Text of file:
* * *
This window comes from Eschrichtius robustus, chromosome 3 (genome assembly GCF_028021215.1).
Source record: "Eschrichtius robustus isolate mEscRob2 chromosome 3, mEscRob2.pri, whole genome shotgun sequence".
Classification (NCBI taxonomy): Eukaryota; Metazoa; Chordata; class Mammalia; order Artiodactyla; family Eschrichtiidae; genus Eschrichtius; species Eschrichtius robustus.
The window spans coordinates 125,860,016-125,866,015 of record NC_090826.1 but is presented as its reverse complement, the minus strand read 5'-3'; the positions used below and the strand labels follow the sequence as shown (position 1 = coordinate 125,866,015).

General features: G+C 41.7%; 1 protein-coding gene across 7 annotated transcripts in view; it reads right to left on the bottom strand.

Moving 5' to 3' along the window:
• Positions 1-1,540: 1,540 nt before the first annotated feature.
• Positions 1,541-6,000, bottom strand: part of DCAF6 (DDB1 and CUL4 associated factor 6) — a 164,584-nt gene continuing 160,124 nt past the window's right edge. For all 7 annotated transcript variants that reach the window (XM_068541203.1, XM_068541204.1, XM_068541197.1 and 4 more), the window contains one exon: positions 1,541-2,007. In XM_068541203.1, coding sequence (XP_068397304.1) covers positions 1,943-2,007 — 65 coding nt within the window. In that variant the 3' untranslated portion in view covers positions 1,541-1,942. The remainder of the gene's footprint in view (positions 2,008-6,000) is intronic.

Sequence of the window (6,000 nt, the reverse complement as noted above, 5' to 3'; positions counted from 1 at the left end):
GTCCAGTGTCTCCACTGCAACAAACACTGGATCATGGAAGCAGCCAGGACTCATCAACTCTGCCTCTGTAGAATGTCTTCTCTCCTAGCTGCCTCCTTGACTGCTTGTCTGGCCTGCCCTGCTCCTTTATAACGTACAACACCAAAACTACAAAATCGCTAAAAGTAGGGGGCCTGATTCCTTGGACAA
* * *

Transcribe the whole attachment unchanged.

This window comes from Eschrichtius robustus, chromosome 3 (genome assembly GCF_028021215.1).
Source record: "Eschrichtius robustus isolate mEscRob2 chromosome 3, mEscRob2.pri, whole genome shotgun sequence".
Classification (NCBI taxonomy): Eukaryota; Metazoa; Chordata; class Mammalia; order Artiodactyla; family Eschrichtiidae; genus Eschrichtius; species Eschrichtius robustus.
The window spans coordinates 125,860,016-125,866,015 of record NC_090826.1 but is presented as its reverse complement, the minus strand read 5'-3'; the positions used below and the strand labels follow the sequence as shown (position 1 = coordinate 125,866,015).

General features: G+C 41.7%; 1 protein-coding gene across 7 annotated transcripts in view; it reads right to left on the bottom strand.

Moving 5' to 3' along the window:
• Positions 1-1,540: 1,540 nt before the first annotated feature.
• Positions 1,541-6,000, bottom strand: part of DCAF6 (DDB1 and CUL4 associated factor 6) — a 164,584-nt gene continuing 160,124 nt past the window's right edge. For all 7 annotated transcript variants that reach the window (XM_068541203.1, XM_068541204.1, XM_068541197.1 and 4 more), the window contains one exon: positions 1,541-2,007. In XM_068541203.1, coding sequence (XP_068397304.1) covers positions 1,943-2,007 — 65 coding nt within the window. In that variant the 3' untranslated portion in view covers positions 1,541-1,942. The remainder of the gene's footprint in view (positions 2,008-6,000) is intronic.

Sequence of the window (6,000 nt, the reverse complement as noted above, 5' to 3'; positions counted from 1 at the left end):
GTCCAGTGTCTCCACTGCAACAAACACTGGATCATGGAAGCAGCCAGGACTCATCAACTCTGCCTCTGTAGAATGTCTTCTCTCCTAGCTGCCTCCTTGACTGCTTGTCTGGCCTGCCCTGCTCCTTTATAACGTACAACACCAAAACTACAAAATCGCTAAAAGTAGGGGGCCTGATTCCTTGGACAA